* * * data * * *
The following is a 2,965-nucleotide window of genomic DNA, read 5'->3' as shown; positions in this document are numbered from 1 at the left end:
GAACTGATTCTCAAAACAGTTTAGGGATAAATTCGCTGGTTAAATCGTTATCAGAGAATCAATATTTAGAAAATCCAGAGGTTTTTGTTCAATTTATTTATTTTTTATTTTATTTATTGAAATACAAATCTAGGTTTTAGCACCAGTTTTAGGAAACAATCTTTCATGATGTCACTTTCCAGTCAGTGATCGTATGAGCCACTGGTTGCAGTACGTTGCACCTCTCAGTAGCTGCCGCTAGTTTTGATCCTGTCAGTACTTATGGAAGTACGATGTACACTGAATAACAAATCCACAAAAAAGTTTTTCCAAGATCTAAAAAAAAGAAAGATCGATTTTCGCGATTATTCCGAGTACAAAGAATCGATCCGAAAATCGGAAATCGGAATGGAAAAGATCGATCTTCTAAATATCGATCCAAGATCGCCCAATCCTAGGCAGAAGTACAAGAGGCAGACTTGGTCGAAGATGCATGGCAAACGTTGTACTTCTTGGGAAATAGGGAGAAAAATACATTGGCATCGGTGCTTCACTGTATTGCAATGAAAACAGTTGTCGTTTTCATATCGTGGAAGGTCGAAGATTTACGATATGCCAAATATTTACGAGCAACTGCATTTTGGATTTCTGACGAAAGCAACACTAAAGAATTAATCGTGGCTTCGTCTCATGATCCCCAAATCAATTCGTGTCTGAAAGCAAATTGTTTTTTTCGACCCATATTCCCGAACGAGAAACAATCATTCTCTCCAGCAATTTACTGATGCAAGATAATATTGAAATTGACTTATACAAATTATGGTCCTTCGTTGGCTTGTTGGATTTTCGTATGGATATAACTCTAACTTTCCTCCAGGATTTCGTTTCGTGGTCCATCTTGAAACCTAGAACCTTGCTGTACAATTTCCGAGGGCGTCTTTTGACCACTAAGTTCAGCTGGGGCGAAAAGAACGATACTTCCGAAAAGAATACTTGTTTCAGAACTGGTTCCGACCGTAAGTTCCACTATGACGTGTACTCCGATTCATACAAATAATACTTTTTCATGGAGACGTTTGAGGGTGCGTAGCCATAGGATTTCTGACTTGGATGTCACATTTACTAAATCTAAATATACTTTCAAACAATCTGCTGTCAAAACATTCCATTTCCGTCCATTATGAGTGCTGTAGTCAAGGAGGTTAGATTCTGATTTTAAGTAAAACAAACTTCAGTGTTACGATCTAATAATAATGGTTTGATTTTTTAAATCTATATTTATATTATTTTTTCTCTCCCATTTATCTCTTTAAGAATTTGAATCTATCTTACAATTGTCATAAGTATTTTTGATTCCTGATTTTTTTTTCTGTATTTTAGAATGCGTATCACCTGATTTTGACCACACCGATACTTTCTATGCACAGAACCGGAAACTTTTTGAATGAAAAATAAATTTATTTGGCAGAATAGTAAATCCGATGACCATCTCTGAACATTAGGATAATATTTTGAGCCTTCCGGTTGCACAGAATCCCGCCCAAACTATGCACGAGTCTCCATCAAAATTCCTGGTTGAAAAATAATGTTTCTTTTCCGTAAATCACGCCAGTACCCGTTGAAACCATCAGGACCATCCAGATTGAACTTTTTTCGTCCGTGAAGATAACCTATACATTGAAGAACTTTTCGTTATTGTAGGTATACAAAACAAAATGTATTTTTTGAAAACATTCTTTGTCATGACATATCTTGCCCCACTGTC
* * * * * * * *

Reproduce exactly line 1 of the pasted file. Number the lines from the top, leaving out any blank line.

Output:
The following is a 2,965-nucleotide window of genomic DNA, read 5'->3' as shown; positions in this document are numbered from 1 at the left end: